What can your digital data tell you?
Five analytics every company should track and how they can help you better market your business
Friday, July 25, 2014 6:00 AM
As a business owner, you understand the importance of having an online presence to sell products and promote your brand. The next step is tracking key analytics available on those digital media to better reach your customers.
In the past decade, digital marketing has evolved to allow businesses to know their customers better than ever: what they’re searching for and what they’re purchasing. Digital media, whether websites or social media accounts, provide trackable data and analytics that can show a business everything from how long a visitor spends on its website to what led them there to how many times those who click on digital ads actually purchase something.
Despite the rise to prominence of digital marketing and public relations, many businesses still are not taking advantage of their digital data to get to know customers and better market their brand, said JoAnn Seeman, a digital communication strategist at Spindustry Digital, a West Des Moines-based technology and digital marketing consulting firm.
“There is so much happening and changing, and it can be difficult to keep up with that as an individual company,” Seeman said. “But it’s really exciting what we can do. There are a small number of companies who are aware of these things, and an even smaller number of companies utilizing them.”
The challenge is learning to use data and analytics to increase the reach of your business, and to ensure that you’re reaching the right people with your products or services. Businesses don’t need to be experts in understanding everything available to them -- many can get started by simply signing up for Google Analytics -- but if you can get a good handle on a few basic data points and analytics, you’ll be ahead of the game.
“Businesses need to look at data and analytics; otherwise, they don’t know if their website is working or that it’s serving customers like it should,” Seeman said. “Let the numbers drive decisions; otherwise, it’s just guessing and hoping you’re right.”
A Spindustry team including Seeman, President and CEO Michael Bird, public relations and social media specialist Alexandra Guzik and director of public relations Claire Celsi compiled a list of the top five data points and analytics every business should be tracking.
When businesses make the decision to start tracking their digital reach, it’s important to establish a starting point. Doing this allows businesses to effectively set goals to work toward as well as to monitor progress and trends. These starting points are also known as benchmarks. Examples of benchmarks include the number of visitors or unique visitors who visit your website within a specific period of time, the amount of time they spend on your website and what led them to your site.
“It’s the overall health of your analytics as you start to monitor,” Celsi said.
Once benchmarks are in place, businesses should set goals as a way to measure the effectiveness of various initiatives, Bird said. Examples of goals include increasing the number of unique visitors to your site each month, or boosting the number of followers on a business’s Facebook page. These should be monitored as time goes on.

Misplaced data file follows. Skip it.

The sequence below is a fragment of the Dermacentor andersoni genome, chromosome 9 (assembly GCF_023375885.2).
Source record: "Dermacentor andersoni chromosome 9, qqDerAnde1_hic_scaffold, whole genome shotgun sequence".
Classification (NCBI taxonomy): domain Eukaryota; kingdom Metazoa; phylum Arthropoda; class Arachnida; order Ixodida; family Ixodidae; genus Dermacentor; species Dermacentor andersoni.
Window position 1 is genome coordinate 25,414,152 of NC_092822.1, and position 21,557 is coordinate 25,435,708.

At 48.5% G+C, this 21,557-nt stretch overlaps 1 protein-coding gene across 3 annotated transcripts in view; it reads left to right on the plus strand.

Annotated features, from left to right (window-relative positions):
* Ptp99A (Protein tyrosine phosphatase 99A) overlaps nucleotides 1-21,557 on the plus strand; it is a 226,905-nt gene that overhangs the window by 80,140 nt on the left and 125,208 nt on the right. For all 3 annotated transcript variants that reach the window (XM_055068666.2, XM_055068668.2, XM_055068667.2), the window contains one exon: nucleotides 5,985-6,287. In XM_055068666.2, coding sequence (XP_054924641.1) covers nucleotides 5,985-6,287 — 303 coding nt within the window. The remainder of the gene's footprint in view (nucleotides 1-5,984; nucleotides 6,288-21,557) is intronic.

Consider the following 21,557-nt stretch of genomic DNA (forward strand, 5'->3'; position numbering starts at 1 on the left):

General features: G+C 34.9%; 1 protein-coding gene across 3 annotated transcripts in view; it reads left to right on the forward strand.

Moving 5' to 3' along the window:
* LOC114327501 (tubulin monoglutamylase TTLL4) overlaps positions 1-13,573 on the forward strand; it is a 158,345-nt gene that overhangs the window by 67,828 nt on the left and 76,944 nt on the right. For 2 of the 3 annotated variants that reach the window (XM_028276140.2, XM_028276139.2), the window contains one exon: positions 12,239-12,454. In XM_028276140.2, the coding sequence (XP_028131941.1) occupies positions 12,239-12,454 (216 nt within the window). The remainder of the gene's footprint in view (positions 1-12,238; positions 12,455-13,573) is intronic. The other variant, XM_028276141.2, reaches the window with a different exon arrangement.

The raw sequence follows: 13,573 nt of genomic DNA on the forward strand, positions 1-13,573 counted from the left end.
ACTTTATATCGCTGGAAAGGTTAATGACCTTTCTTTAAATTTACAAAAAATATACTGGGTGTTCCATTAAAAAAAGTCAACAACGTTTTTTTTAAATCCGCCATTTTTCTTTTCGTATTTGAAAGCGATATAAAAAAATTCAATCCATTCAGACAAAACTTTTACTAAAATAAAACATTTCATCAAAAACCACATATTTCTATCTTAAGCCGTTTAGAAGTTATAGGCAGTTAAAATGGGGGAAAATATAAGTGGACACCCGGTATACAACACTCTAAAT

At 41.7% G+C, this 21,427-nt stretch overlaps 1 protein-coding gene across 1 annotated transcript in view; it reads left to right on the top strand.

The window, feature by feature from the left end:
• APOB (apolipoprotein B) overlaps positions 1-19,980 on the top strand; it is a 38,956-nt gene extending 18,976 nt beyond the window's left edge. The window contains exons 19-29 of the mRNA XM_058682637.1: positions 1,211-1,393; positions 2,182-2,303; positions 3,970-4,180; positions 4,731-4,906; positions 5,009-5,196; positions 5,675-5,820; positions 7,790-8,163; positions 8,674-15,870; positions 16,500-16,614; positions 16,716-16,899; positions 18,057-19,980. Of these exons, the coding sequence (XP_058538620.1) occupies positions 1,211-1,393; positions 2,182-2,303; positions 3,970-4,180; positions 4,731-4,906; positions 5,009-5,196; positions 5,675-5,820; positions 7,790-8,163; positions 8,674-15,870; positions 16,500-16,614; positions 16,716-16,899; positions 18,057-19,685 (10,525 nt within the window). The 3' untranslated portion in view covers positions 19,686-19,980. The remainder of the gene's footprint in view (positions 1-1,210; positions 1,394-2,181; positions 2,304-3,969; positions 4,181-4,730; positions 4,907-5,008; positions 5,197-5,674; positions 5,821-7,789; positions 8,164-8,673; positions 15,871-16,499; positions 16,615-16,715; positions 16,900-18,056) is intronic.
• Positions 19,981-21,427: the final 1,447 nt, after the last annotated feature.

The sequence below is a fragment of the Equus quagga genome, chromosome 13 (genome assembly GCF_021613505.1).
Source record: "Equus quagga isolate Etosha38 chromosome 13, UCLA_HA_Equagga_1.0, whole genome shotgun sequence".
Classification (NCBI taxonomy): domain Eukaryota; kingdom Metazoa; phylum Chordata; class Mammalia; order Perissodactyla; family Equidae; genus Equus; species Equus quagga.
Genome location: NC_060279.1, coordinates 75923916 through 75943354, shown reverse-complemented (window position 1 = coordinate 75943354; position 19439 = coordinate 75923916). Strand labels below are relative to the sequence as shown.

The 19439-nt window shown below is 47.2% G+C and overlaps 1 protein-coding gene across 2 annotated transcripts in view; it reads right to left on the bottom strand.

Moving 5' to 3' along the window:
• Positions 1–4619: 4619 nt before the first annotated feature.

Some additional data points businesses should monitor once benchmarks are established include; their website’s bounce rate, or the percentage of people who come to only one page of the website before leaving; email clicks, which is a good way to track how many potential customers are engaging with email content and if it leads to purchases on their websites; and mobile usage, or the percentage of visitors who view the website from mobile devices.
2. Search behavior
Search behavior allows businesses to tell what online visitors are looking for when they come to a website. This includes being able to track and monitor keywords typed into a site’s search bar and whether visitors received at least one result when they searched. “If the site doesn’t have a search bar, a company is missing out on their own data on their own site,” Celsi said. The point of monitoring search terms is that it allows businesses to adapt to the demands of customers, Seeman said.
“If they’re looking for something and you haven’t provided it, this allows you to add it to your site,” Seeman said. “Or if they’re calling it something different than you anticipated, you can use that data to make the necessary adjustments to provide better customer service and make it an easier process for them.”
3. Digital advertising visit-to-lead conversion
In the past, businesses would purchase an advertisement and place it on a preferred medium, such as the newspaper, television or radio. Digital advertising makes it possible for you to track the number of people who see the ads and even those who buy because of them. “Every year, more and more money is being put into (digital advertising),” Celsi said. “It’s measurable and is probably why more people are using digital advertising.”
Businesses often track their websites’ visit-to-lead conversion. In other words, a business may be getting a ton of visitors to its website, but if that’s not generating sales leads, there may be something wrong with the business’s marketing approach.
“If people aren’t signing up or buying a product, something is happening on the site,” Seeman said. “Maybe you’re asking the wrong questions. Maybe your website is confusing. If you look at that conversion rate, you can find the problem and how to fix it.”
4. Engagement on social media
Social media outlets are major sources of digital traffic, exposing businesses and their products to a wide range of audiences and demographics. The key thing to track on social media is engagement, said Guzik, Spindustry’s public relations and social media specialist. “If you’re not measuring anything else, you should be measuring this,” said Guzik said. “For social media channels, engagement is their core metric. They incorporate that into their algorithms. If you don’t have that, you won’t get impressions and you won’t get fans and followers.”